THE key to this stark yet slick touring production lies in the title ... Frankenstein was Mary Shelley's creation.

Her baby. Her monster.

A creature conjured up from her own ahead-of-its-time, vivid imagination.

The visionary author wrote this horror tale when she was only 18 and even this intelligent trail-blazer could not have known how it would still be revered and interpreted in so many ways more than 100 years on from its publication.

It was, arguably, the first sci-fi novel and Hollywood certainly plugged into its appeal while destroying the purity of the Gothic novel.

TV adaptations have also recreated it.

This adaptation, from writer Rona Munro and director Patricia Benecke, grabs the audience's attention the moment they enter the theatre.

Be prepared to be surprised and unsettled.

A two-tier set, in chilling clinical white, features alcoves and balconies which allow the seven- strong cast to make some impressive entrances and exits.

Mary is our narrator who is also part of the action like a pen-wielding ghost on the stage weaving in and out of scenes from writing desk to scaling ladders.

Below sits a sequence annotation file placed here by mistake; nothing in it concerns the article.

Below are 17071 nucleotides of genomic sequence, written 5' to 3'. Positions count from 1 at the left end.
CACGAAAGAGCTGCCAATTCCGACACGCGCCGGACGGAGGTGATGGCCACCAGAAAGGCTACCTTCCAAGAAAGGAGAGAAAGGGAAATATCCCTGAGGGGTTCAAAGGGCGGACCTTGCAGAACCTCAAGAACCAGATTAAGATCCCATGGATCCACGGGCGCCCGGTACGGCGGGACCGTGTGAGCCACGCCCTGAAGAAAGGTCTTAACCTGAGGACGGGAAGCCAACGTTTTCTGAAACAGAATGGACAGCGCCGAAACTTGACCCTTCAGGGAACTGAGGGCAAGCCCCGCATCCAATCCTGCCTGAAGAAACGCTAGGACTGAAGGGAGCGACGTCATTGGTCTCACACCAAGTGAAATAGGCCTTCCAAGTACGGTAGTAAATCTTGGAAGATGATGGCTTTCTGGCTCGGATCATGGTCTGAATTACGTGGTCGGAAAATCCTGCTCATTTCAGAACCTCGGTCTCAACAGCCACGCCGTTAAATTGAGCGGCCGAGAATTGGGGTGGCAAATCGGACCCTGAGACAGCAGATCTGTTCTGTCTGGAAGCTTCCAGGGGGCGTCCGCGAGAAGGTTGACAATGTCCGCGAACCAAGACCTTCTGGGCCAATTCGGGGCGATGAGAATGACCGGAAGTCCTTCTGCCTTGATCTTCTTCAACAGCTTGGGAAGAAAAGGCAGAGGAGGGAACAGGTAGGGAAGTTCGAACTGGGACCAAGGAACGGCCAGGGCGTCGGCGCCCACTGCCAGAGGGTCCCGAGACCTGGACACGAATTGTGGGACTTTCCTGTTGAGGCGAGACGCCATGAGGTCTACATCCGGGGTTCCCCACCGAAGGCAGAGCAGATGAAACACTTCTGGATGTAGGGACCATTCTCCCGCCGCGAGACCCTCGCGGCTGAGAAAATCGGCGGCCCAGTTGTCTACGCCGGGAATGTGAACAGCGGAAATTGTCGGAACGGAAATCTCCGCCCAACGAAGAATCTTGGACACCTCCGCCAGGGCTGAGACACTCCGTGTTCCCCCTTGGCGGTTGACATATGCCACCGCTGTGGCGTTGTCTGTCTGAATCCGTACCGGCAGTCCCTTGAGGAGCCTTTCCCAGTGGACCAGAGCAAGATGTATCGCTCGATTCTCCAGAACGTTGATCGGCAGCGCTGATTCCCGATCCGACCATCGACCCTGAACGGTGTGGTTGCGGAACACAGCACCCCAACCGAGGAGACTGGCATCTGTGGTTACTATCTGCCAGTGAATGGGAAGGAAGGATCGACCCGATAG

She is trying to keep pace with her own thoughts as her nightmare about her man- made supernatural figure emerges.

Actress Eilidh Loan clearly relishes the role of Mary.

She is no stranger to playing feisty women, having given acclaimed TV portrayals of Lady Jane Grey and Lady Macbeth.

Here she stamps her own personality on the complex Mary.

Eilidh is a name to look out for.

It is an all round clever production that at various times seems like watching two plays on the same stage - both equally demanding.

Yet this is one complete well-paced drama that has many visual strengths in its unusual form of storytelling.

We listen as Mary reveals that what started out as a party game - a dare led to a journey that took her by surprise.

We see Dr Frankenstein (Ben Castle Gibb in his professional debut) struggle with love and sanity while The Monster (Michael Moreland) is sometimes more human than he initially appears.

Becky Minto's set certainly creates the right atmosphere and there's enough dry ice to shame a Hammer Horror film.

Lighting is exceptional throughout.

Like Bram Stoker's Dracula there is always scope to interpret Frankenstein in different ways.

This version has something to say about the abuse of power and the abuse of love

It all takes place in two hours with an interval.

This production is a highly original take on a classic.

A bold artistic achievement from a versatile cast and crew.

A Novel re-working

Mary Shelley's Frankenstein is at Liverpool Playhouse until Saturday.

Tickets from 0151 709 4776 or